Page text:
I have written regularly on gun control, and occasionally someone annoyed by my views will take a careful look at The Ethical Spectacle and will write me email along the following lines:
"I see that you are a First Amendment activist. Aren't you aware that the Second Amendment guarantees the liberties you enjoy under the First?"
In other words, guns (and the threat of violence they represent) are the cornerstone of liberty. To a traditional civil libertarian, who cares about the First, Fourth, Fifth and Fourteenth amendments, and not at all about the Second, this is an appalling thought. But it can't just be rejected out of hand without being examined.
What these gun advocates are saying, in effect, is that the possession of guns by the populace is the best and in fact, the only guarantee that the government will not take our free speech rights away.
It is easy to have a knee-jerk reaction, that guns are most often used to punish or deter speech, that many of the firearm assassinations of the twentieth century-- those of Gandhi and Dr. King in particular--were responses to pure speech with which the shooter didn't agree. It is a side issue, worthy of an essay in itself, that gun advocates haven't figured out any really comfortable argument in response to this one. It would be an honest answer to say that the deaths of Dr. King and Mahatma Gandhi are "acceptable losses" in a world in which guns serve to protect our freedoms. Few are willing to say this.
I have written elsewhere, in essays on violence and revolution, that necessity and morality are unrelated and that violence should be regarded as shameful even when accounted necessary. The gun advocates' belief, that their weapons secure the continuation of our rights, is a prime example of the glorification of violence as a solution.
In a companion essay, Free Speech as A Prisoner's Dilemma, I applied the famous game theory paradigm to freedom of speech. In the Prisoner's Dilemma (P.D.), there are two basic moves: cooperation and betrayal. The pay-offs are adjusted so that the highest score is for betraying a player who has tried to cooperate, but the lowest score results from mutual betrayal. Across a series of moves, both players will eventually discover that cooperation earns them each the best available score.
In the context of speech, your utterance which offends me is initially regarded as a betrayal. I respond with another betrayal, violence. Sooner or later, we come to understand that speech can be regarded as an act of cooperation because it is not violence. If I learn to respond to your words with words only, we have renounced betrayal and are cooperating on every move. Your words may be just as offensive as they were before, but I have learned no longer to regard mere speech as a betrayal.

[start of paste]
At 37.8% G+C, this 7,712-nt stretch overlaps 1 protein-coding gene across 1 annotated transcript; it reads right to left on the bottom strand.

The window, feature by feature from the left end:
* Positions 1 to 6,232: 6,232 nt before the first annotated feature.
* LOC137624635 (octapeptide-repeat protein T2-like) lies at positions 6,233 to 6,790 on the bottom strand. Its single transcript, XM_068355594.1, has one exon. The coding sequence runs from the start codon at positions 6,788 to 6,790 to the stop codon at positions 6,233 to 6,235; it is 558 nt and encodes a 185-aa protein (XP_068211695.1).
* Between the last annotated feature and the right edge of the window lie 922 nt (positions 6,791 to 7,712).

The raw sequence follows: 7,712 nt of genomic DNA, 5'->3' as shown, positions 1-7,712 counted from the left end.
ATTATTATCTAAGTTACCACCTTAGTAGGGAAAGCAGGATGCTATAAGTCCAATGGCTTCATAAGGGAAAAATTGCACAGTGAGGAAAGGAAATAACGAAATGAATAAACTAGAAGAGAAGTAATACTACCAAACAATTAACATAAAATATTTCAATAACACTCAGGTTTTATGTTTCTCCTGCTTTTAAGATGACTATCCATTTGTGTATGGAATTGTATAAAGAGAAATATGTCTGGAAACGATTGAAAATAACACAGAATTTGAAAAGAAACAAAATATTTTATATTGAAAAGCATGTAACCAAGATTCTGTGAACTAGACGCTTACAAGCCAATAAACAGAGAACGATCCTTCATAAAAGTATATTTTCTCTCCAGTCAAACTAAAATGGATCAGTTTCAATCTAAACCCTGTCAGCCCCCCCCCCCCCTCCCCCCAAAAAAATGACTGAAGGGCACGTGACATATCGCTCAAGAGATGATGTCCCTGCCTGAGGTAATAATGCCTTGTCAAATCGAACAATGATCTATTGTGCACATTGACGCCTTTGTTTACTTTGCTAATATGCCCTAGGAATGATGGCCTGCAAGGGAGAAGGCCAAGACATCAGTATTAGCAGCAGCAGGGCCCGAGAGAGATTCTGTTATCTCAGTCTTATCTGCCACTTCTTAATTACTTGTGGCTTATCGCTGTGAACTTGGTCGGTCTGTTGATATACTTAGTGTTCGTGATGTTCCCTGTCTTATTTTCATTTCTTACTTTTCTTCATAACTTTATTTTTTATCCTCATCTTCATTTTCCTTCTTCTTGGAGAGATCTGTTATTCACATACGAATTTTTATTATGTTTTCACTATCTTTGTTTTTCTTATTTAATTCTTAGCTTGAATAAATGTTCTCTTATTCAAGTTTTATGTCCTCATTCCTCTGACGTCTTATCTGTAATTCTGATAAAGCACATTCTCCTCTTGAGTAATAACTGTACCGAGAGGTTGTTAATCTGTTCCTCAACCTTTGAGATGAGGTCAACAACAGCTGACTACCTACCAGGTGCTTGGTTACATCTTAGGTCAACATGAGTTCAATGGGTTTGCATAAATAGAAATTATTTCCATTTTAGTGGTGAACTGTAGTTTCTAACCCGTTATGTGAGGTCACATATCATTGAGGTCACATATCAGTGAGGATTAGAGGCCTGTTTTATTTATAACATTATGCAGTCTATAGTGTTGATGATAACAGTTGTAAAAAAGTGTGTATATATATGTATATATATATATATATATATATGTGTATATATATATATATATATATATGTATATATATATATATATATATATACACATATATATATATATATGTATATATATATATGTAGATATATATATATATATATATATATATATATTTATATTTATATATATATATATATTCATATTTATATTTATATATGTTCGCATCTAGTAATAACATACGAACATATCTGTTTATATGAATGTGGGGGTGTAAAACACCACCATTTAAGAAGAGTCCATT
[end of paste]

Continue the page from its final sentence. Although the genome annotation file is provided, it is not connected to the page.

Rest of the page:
Looked at this way, free speech is not founded on violence, but on the renunciation of violence.
In the P.D., the most successful strategy for persuading an opposing player to cooperate on every move is called "tit for tat." Whatever move your opponent made on the last round you make on this one. If he cooperated, you cooperate. If he betrayed, you betray.
Gun advocates are saying, "The gun means that if you betray me, I can betray you very effectively." This is a true statement, but not necessarily a matter for pride. Another way of saying it might be, "If we must revert to bloody, chaotic behavior I can do it as well as you. Probably even better." Gun advocates then do themselves a disservice by being unwilling to define the exact boundaries within which they feel violence is acceptable. I am still waiting to learn the exact circumstances under which, for example, they consider it is proper to shoot a federal officer.
If guns are a guarantee of speech (rather than an extremely effective way of ending it), similar questions must be answered: are guns acceptable only as a way of responding to violence? Is there ever a set of circumstances under which the Second Amendment advocates believe that guns are an appropriate response to speech? Don't answer that one no, too quickly; it is a trick question. Are you obligated to wait until you're shot at, or is a pre-emptive strike ever acceptable? If the latter is true, you've just said that violence is an appropriate response to speech, if that speech is about violence.
Hannah Arendt wrote in On Violence that we all too often fail to distinguish between terms such as power, authority, and violence. She defines power as "the human ability not just to act but to act in concert." Authority is based on "respect for the person or the office. The greatest enemy of authority is therefore contempt..." Violence simply has "an instrumental character". She quotes Madison: "All governments rest on opinion". If power and violence are synonymous, "then there is no greater power than that which grows out of the barrel of a gun, and it would be difficult to say in 'which way the order given by a policeman is different than that given by a gunman'" (quoting Alexander Passerin D'Entreves).
Government, Arendt concludes, cannot be based on violence alone:
Power is indeed of the essence of all government, but violence is not. Violence is by nature instrumental; like all means, it always stands in need of guidance and justification through the ends it pursues. And what needs justification by something else cannot be the essence of anything.
The element present in power and missing in violence is, of course, cooperation--the fundamental building block of government and of freedom of speech. Gun advocates conceive the world as based solely on violence. Those who dimly see the value of cooperation misconceive--and glorify-- betrayal as the surest way to restore cooperation. It is not human nature that this should be so. Arendt says, "The practice of violence, like all action, changes the world, but the most probable change is to a more violent world."